Not as far fetched as it seems…
Stephen O’Grady posts that to control the effects of Avian flu H5N1, it seems one scientist is counting on the Wikipedia entry about the illness:
Citing the impact that Wikipedia had post-Tsunami, Dr. Lucas Gonzalez of the Canary Islands in Spain is attempting to use the publically authored and edited site to help prevent, slow and survive an outbreak. I find this fascinating not simply because it’s an illustration of the growing public awareness of the power of things like Wikipedia, but because of how different a world we live in.
As Barry discusses, one of the critical problems during the 1918 pandemic was one of communication. Fearing panic, the government cracked down on the media, using official and unofficial channels to suppress and control content they believed to be objectionable or incendiary. The unfortunate result of all of this was that the public completely lost faith in any sort of official media, and like the boy who cried wolf when the time came to get actually truthful information out, no one believed it. When you see reports daily that nobody’s really dying, and daily claims that the cure is almost here, then walk down the street and see crepe paper (used to mark houses where a victim had passed away) on every house, you know something’s not right. Hopefully we never test the hypothesis, but with Wikipedia – or more decentralized means like blogs – it’s difficult to imagine that sort of censorship in today’s world (unless the internet itself was shut down).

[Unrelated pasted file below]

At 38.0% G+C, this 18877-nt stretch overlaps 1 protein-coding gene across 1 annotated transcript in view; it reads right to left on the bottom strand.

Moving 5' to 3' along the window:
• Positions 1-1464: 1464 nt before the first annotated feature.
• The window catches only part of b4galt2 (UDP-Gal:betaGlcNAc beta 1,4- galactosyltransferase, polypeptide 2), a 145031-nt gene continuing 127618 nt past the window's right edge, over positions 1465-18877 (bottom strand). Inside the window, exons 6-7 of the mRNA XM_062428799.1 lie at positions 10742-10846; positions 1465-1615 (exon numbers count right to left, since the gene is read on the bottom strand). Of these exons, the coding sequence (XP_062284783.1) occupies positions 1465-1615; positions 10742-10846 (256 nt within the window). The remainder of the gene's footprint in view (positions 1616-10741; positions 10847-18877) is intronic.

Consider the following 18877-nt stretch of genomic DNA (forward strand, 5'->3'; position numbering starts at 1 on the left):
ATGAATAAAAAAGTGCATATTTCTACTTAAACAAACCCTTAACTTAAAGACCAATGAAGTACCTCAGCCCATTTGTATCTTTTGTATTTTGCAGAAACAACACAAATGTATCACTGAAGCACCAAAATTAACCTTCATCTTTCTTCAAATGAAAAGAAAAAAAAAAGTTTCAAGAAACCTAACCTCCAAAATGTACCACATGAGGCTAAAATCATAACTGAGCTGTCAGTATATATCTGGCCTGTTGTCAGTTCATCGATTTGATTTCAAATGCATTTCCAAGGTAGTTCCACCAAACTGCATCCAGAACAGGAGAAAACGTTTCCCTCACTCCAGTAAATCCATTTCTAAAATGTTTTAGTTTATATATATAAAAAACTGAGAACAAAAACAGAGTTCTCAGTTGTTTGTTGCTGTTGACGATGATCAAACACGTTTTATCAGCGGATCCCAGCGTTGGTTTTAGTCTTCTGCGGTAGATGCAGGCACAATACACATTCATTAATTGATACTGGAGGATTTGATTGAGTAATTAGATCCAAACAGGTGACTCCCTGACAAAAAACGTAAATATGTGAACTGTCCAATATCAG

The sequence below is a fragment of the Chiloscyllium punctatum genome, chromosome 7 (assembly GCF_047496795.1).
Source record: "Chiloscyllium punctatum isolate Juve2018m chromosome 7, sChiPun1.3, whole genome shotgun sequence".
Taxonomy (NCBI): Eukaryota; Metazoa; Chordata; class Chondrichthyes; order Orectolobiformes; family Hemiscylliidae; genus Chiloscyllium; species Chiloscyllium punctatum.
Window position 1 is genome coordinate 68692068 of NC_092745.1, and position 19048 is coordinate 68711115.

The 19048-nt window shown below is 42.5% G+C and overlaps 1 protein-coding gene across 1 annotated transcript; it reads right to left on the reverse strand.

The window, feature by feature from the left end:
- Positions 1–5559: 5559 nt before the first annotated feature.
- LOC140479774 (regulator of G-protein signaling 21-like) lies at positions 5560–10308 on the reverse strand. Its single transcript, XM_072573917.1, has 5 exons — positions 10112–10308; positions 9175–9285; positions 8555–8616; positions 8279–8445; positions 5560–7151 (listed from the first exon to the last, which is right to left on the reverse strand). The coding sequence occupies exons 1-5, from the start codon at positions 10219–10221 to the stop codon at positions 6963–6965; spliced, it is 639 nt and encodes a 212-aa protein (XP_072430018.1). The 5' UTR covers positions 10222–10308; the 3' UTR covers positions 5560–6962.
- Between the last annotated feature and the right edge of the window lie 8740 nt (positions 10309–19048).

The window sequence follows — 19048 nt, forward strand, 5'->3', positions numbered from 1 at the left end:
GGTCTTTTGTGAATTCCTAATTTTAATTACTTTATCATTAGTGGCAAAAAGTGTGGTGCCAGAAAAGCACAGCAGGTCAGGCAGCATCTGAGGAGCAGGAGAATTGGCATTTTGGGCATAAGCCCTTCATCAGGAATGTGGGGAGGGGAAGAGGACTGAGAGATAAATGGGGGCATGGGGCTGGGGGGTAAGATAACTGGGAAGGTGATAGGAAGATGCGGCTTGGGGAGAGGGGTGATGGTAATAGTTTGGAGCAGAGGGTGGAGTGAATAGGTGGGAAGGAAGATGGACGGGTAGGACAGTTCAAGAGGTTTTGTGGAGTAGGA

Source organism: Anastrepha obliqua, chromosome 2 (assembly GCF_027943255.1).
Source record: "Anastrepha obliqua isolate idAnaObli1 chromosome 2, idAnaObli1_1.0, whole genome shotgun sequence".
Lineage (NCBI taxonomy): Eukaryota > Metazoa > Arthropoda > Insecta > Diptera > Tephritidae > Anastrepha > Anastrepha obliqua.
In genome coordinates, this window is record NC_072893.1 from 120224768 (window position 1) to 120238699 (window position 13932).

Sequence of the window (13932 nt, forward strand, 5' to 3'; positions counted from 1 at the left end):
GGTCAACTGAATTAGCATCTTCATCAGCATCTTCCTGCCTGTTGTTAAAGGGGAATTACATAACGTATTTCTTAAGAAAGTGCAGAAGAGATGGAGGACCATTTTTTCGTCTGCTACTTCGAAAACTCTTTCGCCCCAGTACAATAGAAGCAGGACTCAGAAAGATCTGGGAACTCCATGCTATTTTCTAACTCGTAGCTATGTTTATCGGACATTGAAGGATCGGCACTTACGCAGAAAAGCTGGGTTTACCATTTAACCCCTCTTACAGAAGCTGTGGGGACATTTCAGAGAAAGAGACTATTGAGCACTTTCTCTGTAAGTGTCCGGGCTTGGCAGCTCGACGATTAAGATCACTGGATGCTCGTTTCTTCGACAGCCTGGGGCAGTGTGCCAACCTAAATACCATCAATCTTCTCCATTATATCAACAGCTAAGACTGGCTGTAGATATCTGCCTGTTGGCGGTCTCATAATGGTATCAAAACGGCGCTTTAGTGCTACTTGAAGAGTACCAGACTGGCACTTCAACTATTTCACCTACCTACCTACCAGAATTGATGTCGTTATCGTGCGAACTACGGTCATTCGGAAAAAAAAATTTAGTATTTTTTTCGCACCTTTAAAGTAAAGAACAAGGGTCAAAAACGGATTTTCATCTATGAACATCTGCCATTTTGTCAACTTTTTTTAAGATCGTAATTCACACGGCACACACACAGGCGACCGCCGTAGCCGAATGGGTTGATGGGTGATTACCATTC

The Tsunami entry sold me on the value of Wikipedia, but this is a pretty amazing concept nonetheless. Even to consider this possibility inspires me…
I wonder if or how many schools are blocking Wikipedia?